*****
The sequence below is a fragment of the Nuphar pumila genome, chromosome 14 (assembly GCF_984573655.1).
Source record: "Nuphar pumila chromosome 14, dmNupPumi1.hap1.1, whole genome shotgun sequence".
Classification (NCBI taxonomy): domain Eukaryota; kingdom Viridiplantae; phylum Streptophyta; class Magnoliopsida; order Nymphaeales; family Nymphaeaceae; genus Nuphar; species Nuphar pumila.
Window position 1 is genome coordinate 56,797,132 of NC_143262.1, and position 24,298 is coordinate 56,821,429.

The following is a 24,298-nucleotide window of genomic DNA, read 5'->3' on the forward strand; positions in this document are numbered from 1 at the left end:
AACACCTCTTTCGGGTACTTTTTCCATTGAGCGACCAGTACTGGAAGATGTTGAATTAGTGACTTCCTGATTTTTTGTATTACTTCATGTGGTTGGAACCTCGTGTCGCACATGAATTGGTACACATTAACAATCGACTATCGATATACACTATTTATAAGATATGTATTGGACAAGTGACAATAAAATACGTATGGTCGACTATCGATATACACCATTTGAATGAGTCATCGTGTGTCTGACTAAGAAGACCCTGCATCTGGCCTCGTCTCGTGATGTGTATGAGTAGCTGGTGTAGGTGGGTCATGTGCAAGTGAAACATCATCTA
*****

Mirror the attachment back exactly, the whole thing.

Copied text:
The sequence below is a fragment of the Nuphar pumila genome, chromosome 14 (assembly GCF_984573655.1).
Source record: "Nuphar pumila chromosome 14, dmNupPumi1.hap1.1, whole genome shotgun sequence".
Classification (NCBI taxonomy): domain Eukaryota; kingdom Viridiplantae; phylum Streptophyta; class Magnoliopsida; order Nymphaeales; family Nymphaeaceae; genus Nuphar; species Nuphar pumila.
Window position 1 is genome coordinate 56,797,132 of NC_143262.1, and position 24,298 is coordinate 56,821,429.

The following is a 24,298-nucleotide window of genomic DNA, read 5'->3' on the forward strand; positions in this document are numbered from 1 at the left end:
AACACCTCTTTCGGGTACTTTTTCCATTGAGCGACCAGTACTGGAAGATGTTGAATTAGTGACTTCCTGATTTTTTGTATTACTTCATGTGGTTGGAACCTCGTGTCGCACATGAATTGGTACACATTAACAATCGACTATCGATATACACTATTTATAAGATATGTATTGGACAAGTGACAATAAAATACGTATGGTCGACTATCGATATACACCATTTGAATGAGTCATCGTGTGTCTGACTAAGAAGACCCTGCATCTGGCCTCGTCTCGTGATGTGTATGAGTAGCTGGTGTAGGTGGGTCATGTGCAAGTGAAACATCATCTA